In a taxi, in the southern Iranian province of Khuzestan:
It was a hot, humid day. A typical summer day in Khuzestan, where it gets so hot that you can barely muster enough energy to breathe. When the streets are practically empty, lest for those unfortunate creatures whose errands or jobs or curiosity gets the better of them. The gods had blessed us with no sandstorm that day, and for that, I was grateful. Humidity, heat and sandstorms are never, ever fun.
I was in the taxi with two other passengers. A man in the front, and a man in the back. I was hoping, hoping that no one else would get inside, as three people in the back of a taxi, their arms touching in this heat, would make me sweat a waterfall.
In the distance, we could make out an old, bent man signalling for a cab. As we got nearer we could make out the black turban on his head. It was an old clergyman waving his hand for a taxi, we could make out his silhouette from the distance. His back was crooked, almost bent at 90 degrees. The driver grumbled, as they always do before taking on a clergyman, an akhond, and then stopped.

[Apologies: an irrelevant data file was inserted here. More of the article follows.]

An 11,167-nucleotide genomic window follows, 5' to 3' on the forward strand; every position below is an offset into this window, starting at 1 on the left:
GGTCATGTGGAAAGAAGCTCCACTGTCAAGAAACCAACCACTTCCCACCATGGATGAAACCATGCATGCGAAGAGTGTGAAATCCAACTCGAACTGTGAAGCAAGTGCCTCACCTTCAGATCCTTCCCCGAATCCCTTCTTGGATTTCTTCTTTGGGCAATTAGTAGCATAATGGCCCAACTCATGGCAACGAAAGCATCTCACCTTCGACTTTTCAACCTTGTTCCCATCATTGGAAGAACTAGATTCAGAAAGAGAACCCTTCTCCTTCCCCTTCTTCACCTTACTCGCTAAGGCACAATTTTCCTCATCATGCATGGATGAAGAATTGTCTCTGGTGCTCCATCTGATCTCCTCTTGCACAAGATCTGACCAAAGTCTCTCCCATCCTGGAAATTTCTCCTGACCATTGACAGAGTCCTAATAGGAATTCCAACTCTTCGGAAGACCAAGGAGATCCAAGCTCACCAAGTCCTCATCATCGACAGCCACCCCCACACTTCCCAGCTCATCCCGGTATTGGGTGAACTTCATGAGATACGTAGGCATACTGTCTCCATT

The guy in the front got out, sat in the back and offered his seat to the cleric. The man looked ancient, as if from another time & century. When he got in, probably sensing the animosity through the stench of sweat and humidity, he said: “don’t worry folks, only here for a short ride, these legs won’t do anymore”.
No one replied.
A few minutes later, he asked the driver: “would you mind pulling into that alley? I really can’t walk anymore.” The driver said quickly: “only if you do me a favor too.” And made a right turn to stop in the alleyway where the cleric had pointed to.
The cleric walked out, paid his fare and said: “so, what can I do for you?”
The driver responded: “Mr, when you folks are finally kicked out of this country for good, will you let me be the one to have your head?”
With a straight face the cleric responded: “would love to, but I’ve already promised my head to about a dozen other people. They’re all anxiously waiting for it.”
And with that he closed the door and walked away. And we sat there, watching the horizon across his crooked back.